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Wednesday, May 24, 2006


Tariq Aziz surfaces

In today's news, former Iraqi Foreign Minister Tariq Aziz took the stand as a defense witness in the trial of Saddam Hussein and others. Prominent in the press coverage was his appearance:
The 70-year-old Aziz, a former foreign minister and deputy prime minister, took the stand wearing checkered pajamas and looking pale. Aziz, who is in U.S. custody, has complained of health problems and his family has been pressing for him to be released temporarily for medical treatment.
But nowhere was there any elaboration. Is this some surprising new development? Hardly. Here's what I wrote back in August, 2005, when Aziz had just had his first visit from his family (one of many gross violations of international law in his treatment) after 28 months of solitary confinement (after voluntarily surrending to the Americans, just like another one of the Iraqi "disappeared," Gen. Amer al-Saadi):
"He looked like he had turned 80," his wife, Violette, told The Times [That's The Times of London, by the way; the U.S. media doesn't cover stories like this]. "He was frail and too tired to walk, even inside the small meeting room. He had to lean against his American military escort to move a step down.

"Much of his thick hair and moustache had shed and greyed," she added, tears running down her cheeks.

She said that he had lost more than 30lb (14kg). Doctors had pulled out most of his decaying teeth to make way for dentures. He was taking more than a dozen pills a day to control high blood pressure, diabetes and heart problems.
As I wrote then and to the best of my knowledge to date, Tariq Aziz has not been charged with any crimes. His continued detention is itself a violation of all norms of international law.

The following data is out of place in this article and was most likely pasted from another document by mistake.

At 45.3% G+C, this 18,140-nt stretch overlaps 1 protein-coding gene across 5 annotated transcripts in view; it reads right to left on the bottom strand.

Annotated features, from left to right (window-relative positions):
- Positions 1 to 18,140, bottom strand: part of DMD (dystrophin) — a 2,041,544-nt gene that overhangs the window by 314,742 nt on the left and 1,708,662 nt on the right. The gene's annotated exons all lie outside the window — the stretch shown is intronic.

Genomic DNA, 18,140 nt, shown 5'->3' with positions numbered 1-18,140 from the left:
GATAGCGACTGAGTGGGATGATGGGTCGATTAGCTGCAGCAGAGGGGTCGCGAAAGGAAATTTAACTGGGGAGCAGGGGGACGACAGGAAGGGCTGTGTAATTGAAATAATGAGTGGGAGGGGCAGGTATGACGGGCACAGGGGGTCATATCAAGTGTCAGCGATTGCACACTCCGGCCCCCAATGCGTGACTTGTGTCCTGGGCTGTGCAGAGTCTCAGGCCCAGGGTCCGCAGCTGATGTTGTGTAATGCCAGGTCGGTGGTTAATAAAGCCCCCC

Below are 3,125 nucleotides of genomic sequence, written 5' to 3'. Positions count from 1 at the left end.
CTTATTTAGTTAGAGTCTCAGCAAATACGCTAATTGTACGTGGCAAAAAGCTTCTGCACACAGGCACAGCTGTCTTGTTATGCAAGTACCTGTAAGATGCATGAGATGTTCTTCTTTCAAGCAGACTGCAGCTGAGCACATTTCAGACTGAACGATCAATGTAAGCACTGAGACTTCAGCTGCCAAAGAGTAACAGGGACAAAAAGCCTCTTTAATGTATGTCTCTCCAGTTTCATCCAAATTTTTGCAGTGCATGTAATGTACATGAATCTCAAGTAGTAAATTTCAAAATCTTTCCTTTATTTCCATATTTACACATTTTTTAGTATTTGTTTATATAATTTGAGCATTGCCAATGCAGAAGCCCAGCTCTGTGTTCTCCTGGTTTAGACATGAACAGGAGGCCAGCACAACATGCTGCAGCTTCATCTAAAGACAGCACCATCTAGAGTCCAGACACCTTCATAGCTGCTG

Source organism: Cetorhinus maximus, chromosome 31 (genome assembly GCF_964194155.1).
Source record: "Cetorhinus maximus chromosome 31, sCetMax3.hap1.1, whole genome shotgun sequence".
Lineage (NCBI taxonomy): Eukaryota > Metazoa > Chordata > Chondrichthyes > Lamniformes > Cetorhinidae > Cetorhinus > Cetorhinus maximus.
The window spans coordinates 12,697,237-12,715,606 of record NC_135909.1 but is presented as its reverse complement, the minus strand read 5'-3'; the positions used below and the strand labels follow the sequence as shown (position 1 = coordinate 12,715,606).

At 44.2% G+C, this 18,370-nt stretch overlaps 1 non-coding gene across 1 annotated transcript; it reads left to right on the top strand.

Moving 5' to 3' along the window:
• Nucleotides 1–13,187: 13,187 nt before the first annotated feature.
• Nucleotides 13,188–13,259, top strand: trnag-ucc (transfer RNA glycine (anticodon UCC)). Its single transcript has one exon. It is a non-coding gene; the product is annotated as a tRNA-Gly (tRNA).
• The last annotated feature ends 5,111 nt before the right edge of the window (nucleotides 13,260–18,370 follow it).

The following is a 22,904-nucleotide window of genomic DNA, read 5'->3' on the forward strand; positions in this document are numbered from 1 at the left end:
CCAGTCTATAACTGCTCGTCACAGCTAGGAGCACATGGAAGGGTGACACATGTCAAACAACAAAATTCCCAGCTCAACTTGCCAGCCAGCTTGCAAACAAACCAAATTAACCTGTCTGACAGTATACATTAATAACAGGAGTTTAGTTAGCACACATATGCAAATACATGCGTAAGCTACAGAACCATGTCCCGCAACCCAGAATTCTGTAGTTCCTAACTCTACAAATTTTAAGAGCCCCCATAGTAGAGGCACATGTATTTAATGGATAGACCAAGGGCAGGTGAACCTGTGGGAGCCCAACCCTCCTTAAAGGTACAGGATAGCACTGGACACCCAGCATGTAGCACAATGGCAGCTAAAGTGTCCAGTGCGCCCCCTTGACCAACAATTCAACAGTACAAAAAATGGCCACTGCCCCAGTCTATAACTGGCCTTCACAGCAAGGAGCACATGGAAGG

As for today's testimony in the Dujail case, the broadcast media provided little detail, but buried in some of the print coverage was this information:

He turned the accusations around, saying members of the Shiite Dawa Party--which carried out the shooting attack on Saddam--should be put on trial. He pointed to Dawa leaders who, since Saddam's fall, have become leaders of Iraq's first elected governments: current prime minister Nouri al-Maliki and his predecessor, Ibrahim al-Jaafari.

Speaking in a hoarse voice, he said the Dujail attack was "part of a series of attacks and assassination attempts by this group (Dawa), including against me." He said that in 1980, Dawa activists threw a grenade at him as he visited a Baghdad university, killing civilians around him.

"I'm a victim of a criminal act conducted by this party, which is in power right now. So put it on trial. Its leader was the prime minister and his deputy is the prime minister right now and they killed innocent Iraqis in 1980," he said.
It's safe to say Aziz' wish won't be granted.

Since we're talking about Prime Minister al-Maliki, I'll close with today's other news: al-Maliki "said Wednesday he believed Iraqi forces were capable of taking over security around the country within 18 months." An interesting assertion considering it took five months to simply form a "government," one which still lacks an actual defense or interior minister, the two most important positions when it comes to "taking over security." And also not to mention (ok, I'm going to mention it) something I've mentioned many times before--the chances that security in Iraq could be established without the use of planes and tanks is nil, and the chances that the U.S. government is going to give Iraq control of planes and tanks is also nil.

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